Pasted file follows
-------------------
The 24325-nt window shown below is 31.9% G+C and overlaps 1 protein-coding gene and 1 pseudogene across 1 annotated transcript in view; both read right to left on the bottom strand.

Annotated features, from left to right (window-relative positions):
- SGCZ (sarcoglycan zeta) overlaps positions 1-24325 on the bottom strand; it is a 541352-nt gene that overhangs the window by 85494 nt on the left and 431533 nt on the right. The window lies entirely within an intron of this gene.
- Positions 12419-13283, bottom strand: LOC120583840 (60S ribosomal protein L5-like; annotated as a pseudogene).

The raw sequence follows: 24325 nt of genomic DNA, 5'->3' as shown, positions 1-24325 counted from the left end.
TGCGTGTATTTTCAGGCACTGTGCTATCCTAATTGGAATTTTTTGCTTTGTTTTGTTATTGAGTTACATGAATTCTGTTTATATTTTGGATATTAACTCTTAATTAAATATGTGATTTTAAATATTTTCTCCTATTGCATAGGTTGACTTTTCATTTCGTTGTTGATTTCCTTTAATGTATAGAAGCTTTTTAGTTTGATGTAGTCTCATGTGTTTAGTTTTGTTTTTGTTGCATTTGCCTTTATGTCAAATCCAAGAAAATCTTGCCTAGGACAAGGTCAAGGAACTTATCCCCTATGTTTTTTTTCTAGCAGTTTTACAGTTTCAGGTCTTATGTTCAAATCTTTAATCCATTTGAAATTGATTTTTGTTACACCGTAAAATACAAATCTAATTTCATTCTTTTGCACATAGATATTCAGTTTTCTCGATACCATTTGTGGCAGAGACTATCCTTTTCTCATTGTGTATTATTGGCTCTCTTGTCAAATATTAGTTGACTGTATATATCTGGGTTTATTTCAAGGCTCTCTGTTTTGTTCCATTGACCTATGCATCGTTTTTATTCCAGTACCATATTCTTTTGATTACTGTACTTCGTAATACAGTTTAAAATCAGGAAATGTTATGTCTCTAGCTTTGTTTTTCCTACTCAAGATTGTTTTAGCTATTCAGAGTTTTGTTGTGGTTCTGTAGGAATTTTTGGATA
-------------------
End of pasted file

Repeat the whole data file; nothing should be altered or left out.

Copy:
The 24325-nt window shown below is 31.9% G+C and overlaps 1 protein-coding gene and 1 pseudogene across 1 annotated transcript in view; both read right to left on the bottom strand.

Annotated features, from left to right (window-relative positions):
- SGCZ (sarcoglycan zeta) overlaps positions 1-24325 on the bottom strand; it is a 541352-nt gene that overhangs the window by 85494 nt on the left and 431533 nt on the right. The window lies entirely within an intron of this gene.
- Positions 12419-13283, bottom strand: LOC120583840 (60S ribosomal protein L5-like; annotated as a pseudogene).

The raw sequence follows: 24325 nt of genomic DNA, 5'->3' as shown, positions 1-24325 counted from the left end.
TGCGTGTATTTTCAGGCACTGTGCTATCCTAATTGGAATTTTTTGCTTTGTTTTGTTATTGAGTTACATGAATTCTGTTTATATTTTGGATATTAACTCTTAATTAAATATGTGATTTTAAATATTTTCTCCTATTGCATAGGTTGACTTTTCATTTCGTTGTTGATTTCCTTTAATGTATAGAAGCTTTTTAGTTTGATGTAGTCTCATGTGTTTAGTTTTGTTTTTGTTGCATTTGCCTTTATGTCAAATCCAAGAAAATCTTGCCTAGGACAAGGTCAAGGAACTTATCCCCTATGTTTTTTTTCTAGCAGTTTTACAGTTTCAGGTCTTATGTTCAAATCTTTAATCCATTTGAAATTGATTTTTGTTACACCGTAAAATACAAATCTAATTTCATTCTTTTGCACATAGATATTCAGTTTTCTCGATACCATTTGTGGCAGAGACTATCCTTTTCTCATTGTGTATTATTGGCTCTCTTGTCAAATATTAGTTGACTGTATATATCTGGGTTTATTTCAAGGCTCTCTGTTTTGTTCCATTGACCTATGCATCGTTTTTATTCCAGTACCATATTCTTTTGATTACTGTACTTCGTAATACAGTTTAAAATCAGGAAATGTTATGTCTCTAGCTTTGTTTTTCCTACTCAAGATTGTTTTAGCTATTCAGAGTTTTGTTGTGGTTCTGTAGGAATTTTTGGATA